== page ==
Quite often, definitions of key concepts mean different things, both in the past and in contemporary times. Concepts such as democracy, justice, oppression, family, nation and victim all have different meaning for different people depending on individual experiences and contexts within which they live or have lived. This practice enables students to analyse and reflect upon concepts by means of a specific learning methodology.
A problem in many classrooms today is that whenever students ask for a definition of a concept, they receive a ‘ready-made’ definition that will be tested during the exam. The problem with that is that quite often, understanding of concepts varies per student and therefore confusion is created. The practice presented here aims at teaching students that key concepts, i.e. concepts that are central in public debate and private life, often are multi-layered and understood differently by different individuals and groups. This kind of thinking about key concepts gives the students a tool for analysis, reflection and active participation in public as well as private talks and discussions.
The practice is structured into multiple steps, and each is supposed to build on the previous step. When creating the concepts, teachers should take into consideration the age and the level of understanding of students. A suggestion for teachers when developing the curriculum would be to focus on concepts that can be defined from multiple perspectives and would not be dependent only on students’ knowledge (and therefore they can use individual experiences and reflections) When using the CLEAR method, teachers should allocate several days or at least hours in order to give students time for discussion.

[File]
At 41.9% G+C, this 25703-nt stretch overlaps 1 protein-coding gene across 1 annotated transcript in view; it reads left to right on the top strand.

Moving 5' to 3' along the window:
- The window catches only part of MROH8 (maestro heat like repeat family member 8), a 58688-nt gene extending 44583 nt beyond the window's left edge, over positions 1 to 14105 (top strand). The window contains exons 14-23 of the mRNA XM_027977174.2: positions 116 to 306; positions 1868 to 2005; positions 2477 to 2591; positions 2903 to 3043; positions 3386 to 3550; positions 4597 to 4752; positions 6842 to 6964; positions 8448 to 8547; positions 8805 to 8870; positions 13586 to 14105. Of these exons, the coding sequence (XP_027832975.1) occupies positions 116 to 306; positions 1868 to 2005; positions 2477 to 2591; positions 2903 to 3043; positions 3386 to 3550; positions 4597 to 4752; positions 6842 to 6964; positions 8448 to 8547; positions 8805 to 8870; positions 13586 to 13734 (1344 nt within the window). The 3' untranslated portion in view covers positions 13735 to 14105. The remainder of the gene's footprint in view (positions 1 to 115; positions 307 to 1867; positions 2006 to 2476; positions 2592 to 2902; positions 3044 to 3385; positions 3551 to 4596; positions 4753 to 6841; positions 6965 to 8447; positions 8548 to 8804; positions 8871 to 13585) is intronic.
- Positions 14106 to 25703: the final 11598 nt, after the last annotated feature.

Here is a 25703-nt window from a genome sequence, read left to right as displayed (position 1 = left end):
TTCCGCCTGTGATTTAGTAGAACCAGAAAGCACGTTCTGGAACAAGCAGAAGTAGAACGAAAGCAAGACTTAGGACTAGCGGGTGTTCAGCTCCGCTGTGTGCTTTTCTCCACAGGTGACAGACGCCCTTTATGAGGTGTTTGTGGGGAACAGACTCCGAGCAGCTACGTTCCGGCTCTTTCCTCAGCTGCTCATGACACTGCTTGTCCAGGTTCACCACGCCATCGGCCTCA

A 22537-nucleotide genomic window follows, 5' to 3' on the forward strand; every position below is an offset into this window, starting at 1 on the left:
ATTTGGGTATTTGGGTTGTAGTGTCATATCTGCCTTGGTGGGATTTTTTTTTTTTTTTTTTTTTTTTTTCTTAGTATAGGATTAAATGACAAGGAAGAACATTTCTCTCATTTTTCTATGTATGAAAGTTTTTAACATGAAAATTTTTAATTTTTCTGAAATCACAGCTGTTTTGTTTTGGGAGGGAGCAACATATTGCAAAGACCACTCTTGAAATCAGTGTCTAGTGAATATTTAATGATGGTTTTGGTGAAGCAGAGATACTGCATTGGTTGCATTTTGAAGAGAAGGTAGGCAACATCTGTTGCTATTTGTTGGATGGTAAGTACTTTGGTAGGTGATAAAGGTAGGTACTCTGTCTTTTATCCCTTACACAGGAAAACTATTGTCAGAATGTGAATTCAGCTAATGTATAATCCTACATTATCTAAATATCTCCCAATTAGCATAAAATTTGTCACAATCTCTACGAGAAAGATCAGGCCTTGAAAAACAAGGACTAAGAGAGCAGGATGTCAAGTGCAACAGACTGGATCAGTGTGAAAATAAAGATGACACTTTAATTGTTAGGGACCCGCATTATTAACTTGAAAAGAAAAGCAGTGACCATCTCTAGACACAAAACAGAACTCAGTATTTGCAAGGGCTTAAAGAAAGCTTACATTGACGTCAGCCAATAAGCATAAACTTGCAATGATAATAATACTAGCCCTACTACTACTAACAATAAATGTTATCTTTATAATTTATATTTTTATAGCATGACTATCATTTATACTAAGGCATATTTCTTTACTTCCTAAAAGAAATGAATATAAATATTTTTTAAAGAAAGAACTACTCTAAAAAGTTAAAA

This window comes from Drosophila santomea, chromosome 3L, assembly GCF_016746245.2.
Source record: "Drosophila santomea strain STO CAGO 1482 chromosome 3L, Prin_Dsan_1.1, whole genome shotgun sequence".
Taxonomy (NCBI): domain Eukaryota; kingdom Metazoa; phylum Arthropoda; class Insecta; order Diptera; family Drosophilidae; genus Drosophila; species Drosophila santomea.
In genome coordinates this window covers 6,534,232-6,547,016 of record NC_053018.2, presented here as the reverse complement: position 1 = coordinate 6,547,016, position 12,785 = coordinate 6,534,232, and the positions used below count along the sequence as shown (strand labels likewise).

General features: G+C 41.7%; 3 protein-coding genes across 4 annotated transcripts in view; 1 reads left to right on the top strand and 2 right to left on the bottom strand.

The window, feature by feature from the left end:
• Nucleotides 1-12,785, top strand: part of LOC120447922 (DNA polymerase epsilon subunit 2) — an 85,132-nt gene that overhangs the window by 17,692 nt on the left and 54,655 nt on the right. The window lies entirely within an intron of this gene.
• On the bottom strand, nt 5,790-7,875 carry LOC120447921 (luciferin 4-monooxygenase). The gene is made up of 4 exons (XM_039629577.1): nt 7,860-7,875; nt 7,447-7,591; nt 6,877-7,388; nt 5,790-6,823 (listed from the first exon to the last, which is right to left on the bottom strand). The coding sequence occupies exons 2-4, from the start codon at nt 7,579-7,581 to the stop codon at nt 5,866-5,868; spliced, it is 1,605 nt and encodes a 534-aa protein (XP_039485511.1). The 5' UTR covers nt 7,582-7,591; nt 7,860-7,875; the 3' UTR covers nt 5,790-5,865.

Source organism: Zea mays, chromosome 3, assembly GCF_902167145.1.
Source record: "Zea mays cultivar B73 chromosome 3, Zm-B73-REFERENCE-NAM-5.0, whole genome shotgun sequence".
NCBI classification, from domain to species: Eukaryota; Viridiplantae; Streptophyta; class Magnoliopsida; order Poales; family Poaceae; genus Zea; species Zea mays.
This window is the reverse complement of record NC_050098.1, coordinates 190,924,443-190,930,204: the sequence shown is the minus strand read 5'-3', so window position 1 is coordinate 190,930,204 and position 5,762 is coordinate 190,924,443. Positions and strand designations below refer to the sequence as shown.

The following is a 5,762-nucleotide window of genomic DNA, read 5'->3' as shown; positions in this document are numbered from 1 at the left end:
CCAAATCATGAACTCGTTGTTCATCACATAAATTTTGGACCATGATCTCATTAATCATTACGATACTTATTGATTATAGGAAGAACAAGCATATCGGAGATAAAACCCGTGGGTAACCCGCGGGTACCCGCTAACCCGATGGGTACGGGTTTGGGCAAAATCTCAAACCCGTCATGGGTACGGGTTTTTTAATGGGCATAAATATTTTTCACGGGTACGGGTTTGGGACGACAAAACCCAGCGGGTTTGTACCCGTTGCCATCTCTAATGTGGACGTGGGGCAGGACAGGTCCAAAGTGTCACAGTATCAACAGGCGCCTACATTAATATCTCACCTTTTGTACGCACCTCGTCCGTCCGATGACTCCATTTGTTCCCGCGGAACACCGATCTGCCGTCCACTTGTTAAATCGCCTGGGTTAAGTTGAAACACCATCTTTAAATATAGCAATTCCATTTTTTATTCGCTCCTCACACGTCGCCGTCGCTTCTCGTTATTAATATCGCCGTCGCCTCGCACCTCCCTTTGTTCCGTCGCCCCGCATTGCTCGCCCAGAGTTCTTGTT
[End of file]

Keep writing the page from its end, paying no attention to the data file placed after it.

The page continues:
During the first step of the activity, students are working independently by writing down central elements of a definition of a concept based on their personal understanding. They should think about what this definition means for them, whether those definitions are negative or positive.
Following this activity, students are then put into groups of two. During this discussion, students are meant to compare and their answers and reflect on the diversity in their perspectives and definitions.
During the third step, the students are divided into larger groups of students working with the same concept.. Since the groups should not be too big, it is fine if there are multiple groups of the same concept. When groups are formed, discussion on the concept commences between the students. The most ideal outcome is that the students discuss the different meanings of the chosen concept and identify and analyse the similarities and differences. On a large piece of paper, students are meant to reflect those diversities by clustering various definitions together. At this stage the students should also find out what their concept have meant in the past. For example, the word democracy meant something else in ancient Greece than today, and family today is quite different than family in the Middle Ages. If necessary, students could also during this step introduce a drawing component on the large piece of paper. This is because not all students are comfortable with an oral discussion and some might prefer to draw out the definitions.
During the next step, students are asked to present their concept to the class, highlighting the difficulties and the discussions they had about the concept.
Obstacles and lessons learned